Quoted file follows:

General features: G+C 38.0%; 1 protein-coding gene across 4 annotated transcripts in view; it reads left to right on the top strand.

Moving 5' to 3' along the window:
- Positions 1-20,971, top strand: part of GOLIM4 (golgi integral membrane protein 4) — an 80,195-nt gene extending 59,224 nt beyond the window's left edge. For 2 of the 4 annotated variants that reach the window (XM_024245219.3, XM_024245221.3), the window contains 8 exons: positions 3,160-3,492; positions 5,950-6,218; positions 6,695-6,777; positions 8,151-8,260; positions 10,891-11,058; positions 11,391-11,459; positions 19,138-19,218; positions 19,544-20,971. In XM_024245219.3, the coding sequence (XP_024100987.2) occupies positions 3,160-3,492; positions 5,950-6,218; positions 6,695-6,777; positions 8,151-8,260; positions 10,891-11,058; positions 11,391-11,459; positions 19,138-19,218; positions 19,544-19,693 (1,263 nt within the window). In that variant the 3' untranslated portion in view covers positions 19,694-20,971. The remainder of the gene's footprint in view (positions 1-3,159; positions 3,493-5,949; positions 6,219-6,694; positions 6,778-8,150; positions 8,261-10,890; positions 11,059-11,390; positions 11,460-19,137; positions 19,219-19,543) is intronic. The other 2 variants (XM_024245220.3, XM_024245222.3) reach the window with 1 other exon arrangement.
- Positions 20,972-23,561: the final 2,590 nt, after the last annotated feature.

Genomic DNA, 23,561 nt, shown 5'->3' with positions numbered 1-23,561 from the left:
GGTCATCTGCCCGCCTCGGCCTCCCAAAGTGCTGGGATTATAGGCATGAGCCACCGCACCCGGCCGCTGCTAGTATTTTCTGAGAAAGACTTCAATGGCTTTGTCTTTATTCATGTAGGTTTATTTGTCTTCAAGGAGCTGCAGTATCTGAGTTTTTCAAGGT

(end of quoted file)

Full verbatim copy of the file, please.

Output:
General features: G+C 38.0%; 1 protein-coding gene across 4 annotated transcripts in view; it reads left to right on the top strand.

Moving 5' to 3' along the window:
- Positions 1-20,971, top strand: part of GOLIM4 (golgi integral membrane protein 4) — an 80,195-nt gene extending 59,224 nt beyond the window's left edge. For 2 of the 4 annotated variants that reach the window (XM_024245219.3, XM_024245221.3), the window contains 8 exons: positions 3,160-3,492; positions 5,950-6,218; positions 6,695-6,777; positions 8,151-8,260; positions 10,891-11,058; positions 11,391-11,459; positions 19,138-19,218; positions 19,544-20,971. In XM_024245219.3, the coding sequence (XP_024100987.2) occupies positions 3,160-3,492; positions 5,950-6,218; positions 6,695-6,777; positions 8,151-8,260; positions 10,891-11,058; positions 11,391-11,459; positions 19,138-19,218; positions 19,544-19,693 (1,263 nt within the window). In that variant the 3' untranslated portion in view covers positions 19,694-20,971. The remainder of the gene's footprint in view (positions 1-3,159; positions 3,493-5,949; positions 6,219-6,694; positions 6,778-8,150; positions 8,261-10,890; positions 11,059-11,390; positions 11,460-19,137; positions 19,219-19,543) is intronic. The other 2 variants (XM_024245220.3, XM_024245222.3) reach the window with 1 other exon arrangement.
- Positions 20,972-23,561: the final 2,590 nt, after the last annotated feature.

Genomic DNA, 23,561 nt, shown 5'->3' with positions numbered 1-23,561 from the left:
GGTCATCTGCCCGCCTCGGCCTCCCAAAGTGCTGGGATTATAGGCATGAGCCACCGCACCCGGCCGCTGCTAGTATTTTCTGAGAAAGACTTCAATGGCTTTGTCTTTATTCATGTAGGTTTATTTGTCTTCAAGGAGCTGCAGTATCTGAGTTTTTCAAGGT